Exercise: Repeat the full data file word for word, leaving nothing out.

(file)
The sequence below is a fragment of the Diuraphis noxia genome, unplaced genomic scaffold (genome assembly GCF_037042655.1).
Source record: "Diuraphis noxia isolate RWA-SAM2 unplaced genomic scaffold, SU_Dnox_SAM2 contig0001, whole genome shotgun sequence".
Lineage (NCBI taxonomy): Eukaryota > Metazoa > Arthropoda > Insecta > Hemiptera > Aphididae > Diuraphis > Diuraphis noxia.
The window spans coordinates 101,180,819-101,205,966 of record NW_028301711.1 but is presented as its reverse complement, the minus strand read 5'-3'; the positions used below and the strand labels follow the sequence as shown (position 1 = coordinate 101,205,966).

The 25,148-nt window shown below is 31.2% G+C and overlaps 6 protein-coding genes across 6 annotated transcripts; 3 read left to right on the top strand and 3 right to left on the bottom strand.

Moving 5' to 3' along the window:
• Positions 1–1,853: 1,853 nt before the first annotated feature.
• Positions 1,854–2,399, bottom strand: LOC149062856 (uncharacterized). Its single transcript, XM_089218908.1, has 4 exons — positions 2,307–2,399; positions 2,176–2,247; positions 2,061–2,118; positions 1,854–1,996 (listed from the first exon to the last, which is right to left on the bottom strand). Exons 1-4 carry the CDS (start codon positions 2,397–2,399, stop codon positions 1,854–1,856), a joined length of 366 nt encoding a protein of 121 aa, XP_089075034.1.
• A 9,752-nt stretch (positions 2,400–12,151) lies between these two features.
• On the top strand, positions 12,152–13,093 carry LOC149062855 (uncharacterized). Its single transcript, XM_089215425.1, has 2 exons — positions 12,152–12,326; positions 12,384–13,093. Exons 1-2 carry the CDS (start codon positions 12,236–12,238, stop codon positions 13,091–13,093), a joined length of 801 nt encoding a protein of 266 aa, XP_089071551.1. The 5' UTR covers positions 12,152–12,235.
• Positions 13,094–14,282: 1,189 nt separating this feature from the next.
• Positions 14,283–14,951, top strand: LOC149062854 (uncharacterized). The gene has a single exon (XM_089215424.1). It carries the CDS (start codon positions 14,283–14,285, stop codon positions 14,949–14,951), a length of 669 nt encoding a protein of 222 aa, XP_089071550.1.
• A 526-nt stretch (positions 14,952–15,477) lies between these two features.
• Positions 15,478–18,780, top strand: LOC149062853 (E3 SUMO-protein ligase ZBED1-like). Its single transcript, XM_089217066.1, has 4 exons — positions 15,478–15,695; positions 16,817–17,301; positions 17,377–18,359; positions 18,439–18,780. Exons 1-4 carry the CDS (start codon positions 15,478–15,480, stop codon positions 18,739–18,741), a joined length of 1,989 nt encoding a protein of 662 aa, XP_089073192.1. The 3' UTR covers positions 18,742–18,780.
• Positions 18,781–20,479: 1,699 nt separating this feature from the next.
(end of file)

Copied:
The sequence below is a fragment of the Diuraphis noxia genome, unplaced genomic scaffold (genome assembly GCF_037042655.1).
Source record: "Diuraphis noxia isolate RWA-SAM2 unplaced genomic scaffold, SU_Dnox_SAM2 contig0001, whole genome shotgun sequence".
Lineage (NCBI taxonomy): Eukaryota > Metazoa > Arthropoda > Insecta > Hemiptera > Aphididae > Diuraphis > Diuraphis noxia.
The window spans coordinates 101,180,819-101,205,966 of record NW_028301711.1 but is presented as its reverse complement, the minus strand read 5'-3'; the positions used below and the strand labels follow the sequence as shown (position 1 = coordinate 101,205,966).

The 25,148-nt window shown below is 31.2% G+C and overlaps 6 protein-coding genes across 6 annotated transcripts; 3 read left to right on the top strand and 3 right to left on the bottom strand.

Moving 5' to 3' along the window:
• Positions 1–1,853: 1,853 nt before the first annotated feature.
• Positions 1,854–2,399, bottom strand: LOC149062856 (uncharacterized). Its single transcript, XM_089218908.1, has 4 exons — positions 2,307–2,399; positions 2,176–2,247; positions 2,061–2,118; positions 1,854–1,996 (listed from the first exon to the last, which is right to left on the bottom strand). Exons 1-4 carry the CDS (start codon positions 2,397–2,399, stop codon positions 1,854–1,856), a joined length of 366 nt encoding a protein of 121 aa, XP_089075034.1.
• A 9,752-nt stretch (positions 2,400–12,151) lies between these two features.
• On the top strand, positions 12,152–13,093 carry LOC149062855 (uncharacterized). Its single transcript, XM_089215425.1, has 2 exons — positions 12,152–12,326; positions 12,384–13,093. Exons 1-2 carry the CDS (start codon positions 12,236–12,238, stop codon positions 13,091–13,093), a joined length of 801 nt encoding a protein of 266 aa, XP_089071551.1. The 5' UTR covers positions 12,152–12,235.
• Positions 13,094–14,282: 1,189 nt separating this feature from the next.
• Positions 14,283–14,951, top strand: LOC149062854 (uncharacterized). The gene has a single exon (XM_089215424.1). It carries the CDS (start codon positions 14,283–14,285, stop codon positions 14,949–14,951), a length of 669 nt encoding a protein of 222 aa, XP_089071550.1.
• A 526-nt stretch (positions 14,952–15,477) lies between these two features.
• Positions 15,478–18,780, top strand: LOC149062853 (E3 SUMO-protein ligase ZBED1-like). Its single transcript, XM_089217066.1, has 4 exons — positions 15,478–15,695; positions 16,817–17,301; positions 17,377–18,359; positions 18,439–18,780. Exons 1-4 carry the CDS (start codon positions 15,478–15,480, stop codon positions 18,739–18,741), a joined length of 1,989 nt encoding a protein of 662 aa, XP_089073192.1. The 3' UTR covers positions 18,742–18,780.
• Positions 18,781–20,479: 1,699 nt separating this feature from the next.